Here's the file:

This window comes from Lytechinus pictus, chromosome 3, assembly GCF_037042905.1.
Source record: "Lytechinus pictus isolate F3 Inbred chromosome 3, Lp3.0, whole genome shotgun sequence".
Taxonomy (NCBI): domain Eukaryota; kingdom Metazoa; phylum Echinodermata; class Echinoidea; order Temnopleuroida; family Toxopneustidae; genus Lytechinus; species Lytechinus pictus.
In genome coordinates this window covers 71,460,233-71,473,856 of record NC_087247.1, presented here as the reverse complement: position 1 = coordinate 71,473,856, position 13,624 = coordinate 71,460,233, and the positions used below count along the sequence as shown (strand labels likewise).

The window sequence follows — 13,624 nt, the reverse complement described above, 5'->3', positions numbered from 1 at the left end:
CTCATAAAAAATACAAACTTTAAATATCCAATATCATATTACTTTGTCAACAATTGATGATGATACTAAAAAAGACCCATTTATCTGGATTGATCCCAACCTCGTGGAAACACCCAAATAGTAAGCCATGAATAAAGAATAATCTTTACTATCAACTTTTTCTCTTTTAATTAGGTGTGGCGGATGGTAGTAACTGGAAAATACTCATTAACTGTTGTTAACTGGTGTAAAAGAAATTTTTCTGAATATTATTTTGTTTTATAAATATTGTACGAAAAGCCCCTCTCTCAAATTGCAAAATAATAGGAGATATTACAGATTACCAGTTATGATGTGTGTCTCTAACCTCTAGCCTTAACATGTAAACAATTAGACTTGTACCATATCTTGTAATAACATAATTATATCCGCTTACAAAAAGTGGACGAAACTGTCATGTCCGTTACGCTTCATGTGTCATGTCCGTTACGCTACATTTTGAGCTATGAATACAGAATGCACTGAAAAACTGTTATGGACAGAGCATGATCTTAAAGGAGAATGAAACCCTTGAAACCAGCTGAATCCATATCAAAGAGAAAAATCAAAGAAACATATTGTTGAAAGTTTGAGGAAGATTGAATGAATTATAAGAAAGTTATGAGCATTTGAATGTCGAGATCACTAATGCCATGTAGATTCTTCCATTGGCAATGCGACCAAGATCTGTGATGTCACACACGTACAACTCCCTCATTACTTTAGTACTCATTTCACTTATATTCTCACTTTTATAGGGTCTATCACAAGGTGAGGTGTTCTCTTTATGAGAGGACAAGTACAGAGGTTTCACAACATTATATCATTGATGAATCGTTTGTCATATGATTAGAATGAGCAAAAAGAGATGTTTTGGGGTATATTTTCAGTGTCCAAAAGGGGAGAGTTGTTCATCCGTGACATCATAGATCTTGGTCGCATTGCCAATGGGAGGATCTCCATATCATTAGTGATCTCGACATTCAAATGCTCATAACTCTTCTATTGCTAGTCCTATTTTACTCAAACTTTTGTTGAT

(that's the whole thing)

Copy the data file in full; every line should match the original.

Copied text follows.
This window comes from Lytechinus pictus, chromosome 3, assembly GCF_037042905.1.
Source record: "Lytechinus pictus isolate F3 Inbred chromosome 3, Lp3.0, whole genome shotgun sequence".
Taxonomy (NCBI): domain Eukaryota; kingdom Metazoa; phylum Echinodermata; class Echinoidea; order Temnopleuroida; family Toxopneustidae; genus Lytechinus; species Lytechinus pictus.
In genome coordinates this window covers 71,460,233-71,473,856 of record NC_087247.1, presented here as the reverse complement: position 1 = coordinate 71,473,856, position 13,624 = coordinate 71,460,233, and the positions used below count along the sequence as shown (strand labels likewise).

The window sequence follows — 13,624 nt, the reverse complement described above, 5'->3', positions numbered from 1 at the left end:
CTCATAAAAAATACAAACTTTAAATATCCAATATCATATTACTTTGTCAACAATTGATGATGATACTAAAAAAGACCCATTTATCTGGATTGATCCCAACCTCGTGGAAACACCCAAATAGTAAGCCATGAATAAAGAATAATCTTTACTATCAACTTTTTCTCTTTTAATTAGGTGTGGCGGATGGTAGTAACTGGAAAATACTCATTAACTGTTGTTAACTGGTGTAAAAGAAATTTTTCTGAATATTATTTTGTTTTATAAATATTGTACGAAAAGCCCCTCTCTCAAATTGCAAAATAATAGGAGATATTACAGATTACCAGTTATGATGTGTGTCTCTAACCTCTAGCCTTAACATGTAAACAATTAGACTTGTACCATATCTTGTAATAACATAATTATATCCGCTTACAAAAAGTGGACGAAACTGTCATGTCCGTTACGCTTCATGTGTCATGTCCGTTACGCTACATTTTGAGCTATGAATACAGAATGCACTGAAAAACTGTTATGGACAGAGCATGATCTTAAAGGAGAATGAAACCCTTGAAACCAGCTGAATCCATATCAAAGAGAAAAATCAAAGAAACATATTGTTGAAAGTTTGAGGAAGATTGAATGAATTATAAGAAAGTTATGAGCATTTGAATGTCGAGATCACTAATGCCATGTAGATTCTTCCATTGGCAATGCGACCAAGATCTGTGATGTCACACACGTACAACTCCCTCATTACTTTAGTACTCATTTCACTTATATTCTCACTTTTATAGGGTCTATCACAAGGTGAGGTGTTCTCTTTATGAGAGGACAAGTACAGAGGTTTCACAACATTATATCATTGATGAATCGTTTGTCATATGATTAGAATGAGCAAAAAGAGATGTTTTGGGGTATATTTTCAGTGTCCAAAAGGGGAGAGTTGTTCATCCGTGACATCATAGATCTTGGTCGCATTGCCAATGGGAGGATCTCCATATCATTAGTGATCTCGACATTCAAATGCTCATAACTCTTCTATTGCTAGTCCTATTTTACTCAAACTTTTGTTGAT